In Discourse on Method, Descartes tackles skepticism (among other ideas) and writes the most famous quote in modern philosophy: Cogito Ergo Sum. In part I, he outlines who he is to write such an ambitious work. He writes, “But I say without hesitation that I consider myself very fortunate to have happened upon certain paths in my youth which led me to considerations and maxims from which I formed a method whereby, it seems to me, I can increase my knowledge” (Descartes 21). In part two, Descartes lays out that he aspires to build the very foundations of knowledge (at least for himself) from a deeply skeptical point. He writes, “The first [precept] was never to accept anything as true if I did not have evident knowledge of its truth: that is, carefully to avoid precipitate conclusions and preconceptions, and to include nothing more in my judgments than what presented itself to my mind so clearly and so distinctly that I had no occasion to call it into doubt” (Descartes 29). Unfortunately, Descartes wavers on this goal, but it is an excellent ideal nonetheless and crucial to this essay. Near the beginning of part four he writes, “For a long time I had observed as noted above, that in practical life it is sometimes necessary to act on opinions as if they were indubitable, even when one knows that they are quite uncertain” (Descartes 35). In many ways, this is a fundamental precept for this essay and a perceptive insight from a writer who would ultimately argue on the wrong side of certainty. The most insightful assertion from Descartes is a little later in part four when he writes, “But since I now wished to devote myself solely to the search for truth, I thought it necessary to do the very opposite and reject as if absolutely false everything in which I could imagine the least doubt, in order to see if I was left believing that was entirely indubitable” (Descartes 35-36). In many ways, that stance is as influential on this essay as any other piece of philosophical writing. It is an amazingly clear goal for foundations or bust at any cost. While Descartes ultimately comes to almost oddly positivist conclusions (Descartes 39-40), this beginning is unimpeachably strong. This essay in many aspects is an attempt to fulfill the broken promise of Descartes’ trenchant beginning.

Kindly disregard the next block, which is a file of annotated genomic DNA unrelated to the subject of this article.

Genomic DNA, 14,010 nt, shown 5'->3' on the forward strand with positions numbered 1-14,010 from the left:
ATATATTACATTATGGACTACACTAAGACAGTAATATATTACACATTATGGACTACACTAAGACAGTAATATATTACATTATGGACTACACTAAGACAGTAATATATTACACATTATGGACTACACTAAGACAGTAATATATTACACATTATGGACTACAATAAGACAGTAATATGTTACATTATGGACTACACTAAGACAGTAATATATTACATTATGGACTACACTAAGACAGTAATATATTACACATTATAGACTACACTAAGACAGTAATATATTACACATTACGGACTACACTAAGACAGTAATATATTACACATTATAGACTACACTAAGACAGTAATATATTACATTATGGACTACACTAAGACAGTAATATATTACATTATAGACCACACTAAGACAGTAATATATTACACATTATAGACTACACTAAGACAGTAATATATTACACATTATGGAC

Meditations on First Philosophy is considered, “Descartes’ philosophical masterpiece” (Cottingham viii). It ranges across topics as varied as his own existence, the nature of reality, and God. Like in Discourse, he, “realized it was necessary, once in the course of my life, to demolish everything completely and start again right from the foundations if I wanted to establish anything at all in the sciences that was stable and likely to last” (Descartes 76). Of course, Descartes is ultimately too concerned with establishing something that will last rather than staying true to his maxim to demolish everything. But, once again, the underpinnings of his thought are far more piercing than its conclusions. He also argues without proper follow-through about the nature of dreams and God. He writes, “Nonetheless, it must surely be admitted that the visions which come in sleep are surely like paintings, which must have been fashioned in the likeness of things that are real, and hence that at least these general kinds of things—eyes, head, hands and the body as a whole—are things which are not imaginary but are real and exist” (Descartes 77). What a tremendous non sequitur. He believes to understand completely that what he call dreams are reliant upon what he calls, “real” without any real underpinning to this line of thought. Once again, Descartes’ thought begins well only to derail because he deems certainty and foundations absolutely necessary.